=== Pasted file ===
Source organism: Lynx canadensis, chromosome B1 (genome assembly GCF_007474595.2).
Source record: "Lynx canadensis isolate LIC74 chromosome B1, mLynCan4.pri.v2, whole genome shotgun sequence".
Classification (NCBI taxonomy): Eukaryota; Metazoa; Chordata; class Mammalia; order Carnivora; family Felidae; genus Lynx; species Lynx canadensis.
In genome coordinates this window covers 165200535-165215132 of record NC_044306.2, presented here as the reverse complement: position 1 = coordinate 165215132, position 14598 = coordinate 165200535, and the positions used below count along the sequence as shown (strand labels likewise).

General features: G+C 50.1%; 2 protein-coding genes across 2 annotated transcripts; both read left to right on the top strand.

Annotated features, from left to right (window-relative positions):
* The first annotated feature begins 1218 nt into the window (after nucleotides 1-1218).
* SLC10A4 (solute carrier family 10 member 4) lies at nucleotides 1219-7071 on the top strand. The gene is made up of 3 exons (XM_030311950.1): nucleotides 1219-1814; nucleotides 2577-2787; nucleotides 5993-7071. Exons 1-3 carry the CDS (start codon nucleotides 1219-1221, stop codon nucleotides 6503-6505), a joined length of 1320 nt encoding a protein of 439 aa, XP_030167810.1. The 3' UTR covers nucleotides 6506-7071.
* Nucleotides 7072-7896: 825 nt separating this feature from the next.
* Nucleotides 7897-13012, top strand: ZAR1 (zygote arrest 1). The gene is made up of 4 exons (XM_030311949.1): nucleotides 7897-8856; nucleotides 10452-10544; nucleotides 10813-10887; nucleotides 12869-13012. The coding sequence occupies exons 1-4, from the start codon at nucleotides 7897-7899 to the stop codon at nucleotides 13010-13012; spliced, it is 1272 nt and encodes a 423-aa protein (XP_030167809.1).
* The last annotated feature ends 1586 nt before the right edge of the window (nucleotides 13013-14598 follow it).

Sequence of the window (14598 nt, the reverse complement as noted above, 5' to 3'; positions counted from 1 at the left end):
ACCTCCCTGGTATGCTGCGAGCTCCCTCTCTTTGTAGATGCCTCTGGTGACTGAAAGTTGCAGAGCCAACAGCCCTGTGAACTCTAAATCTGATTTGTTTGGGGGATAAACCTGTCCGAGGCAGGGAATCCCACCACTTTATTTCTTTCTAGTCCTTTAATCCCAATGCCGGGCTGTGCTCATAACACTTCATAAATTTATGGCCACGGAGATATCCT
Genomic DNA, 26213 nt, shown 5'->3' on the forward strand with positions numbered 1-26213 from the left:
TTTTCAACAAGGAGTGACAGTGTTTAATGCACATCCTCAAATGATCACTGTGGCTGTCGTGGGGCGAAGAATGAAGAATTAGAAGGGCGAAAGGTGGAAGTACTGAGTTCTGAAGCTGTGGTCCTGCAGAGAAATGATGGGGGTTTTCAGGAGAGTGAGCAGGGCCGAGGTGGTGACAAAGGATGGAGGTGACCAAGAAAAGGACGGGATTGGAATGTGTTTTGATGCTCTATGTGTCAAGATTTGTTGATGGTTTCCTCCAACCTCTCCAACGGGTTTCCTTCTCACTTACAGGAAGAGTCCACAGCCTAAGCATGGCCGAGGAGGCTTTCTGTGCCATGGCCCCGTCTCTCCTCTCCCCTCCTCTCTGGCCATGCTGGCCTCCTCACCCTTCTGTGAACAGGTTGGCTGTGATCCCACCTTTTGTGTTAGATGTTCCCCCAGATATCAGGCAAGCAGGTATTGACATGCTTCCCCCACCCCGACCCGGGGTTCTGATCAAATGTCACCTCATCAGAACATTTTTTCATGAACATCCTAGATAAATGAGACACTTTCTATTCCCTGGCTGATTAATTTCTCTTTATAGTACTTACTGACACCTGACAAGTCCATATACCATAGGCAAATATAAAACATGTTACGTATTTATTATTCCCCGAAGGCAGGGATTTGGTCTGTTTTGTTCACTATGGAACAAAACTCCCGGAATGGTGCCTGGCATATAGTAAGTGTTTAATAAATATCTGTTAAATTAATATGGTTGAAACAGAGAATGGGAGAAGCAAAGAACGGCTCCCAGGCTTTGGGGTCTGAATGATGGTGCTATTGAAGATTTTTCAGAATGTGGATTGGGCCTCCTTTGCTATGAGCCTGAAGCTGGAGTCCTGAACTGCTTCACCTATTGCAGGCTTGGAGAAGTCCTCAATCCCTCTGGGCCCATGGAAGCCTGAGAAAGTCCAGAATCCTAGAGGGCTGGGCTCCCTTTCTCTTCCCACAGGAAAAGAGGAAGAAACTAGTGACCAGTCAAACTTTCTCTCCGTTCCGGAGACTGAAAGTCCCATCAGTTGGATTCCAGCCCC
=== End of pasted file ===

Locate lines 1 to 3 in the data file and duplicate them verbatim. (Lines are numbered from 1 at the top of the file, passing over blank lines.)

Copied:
Source organism: Lynx canadensis, chromosome B1 (genome assembly GCF_007474595.2).
Source record: "Lynx canadensis isolate LIC74 chromosome B1, mLynCan4.pri.v2, whole genome shotgun sequence".
Classification (NCBI taxonomy): Eukaryota; Metazoa; Chordata; class Mammalia; order Carnivora; family Felidae; genus Lynx; species Lynx canadensis.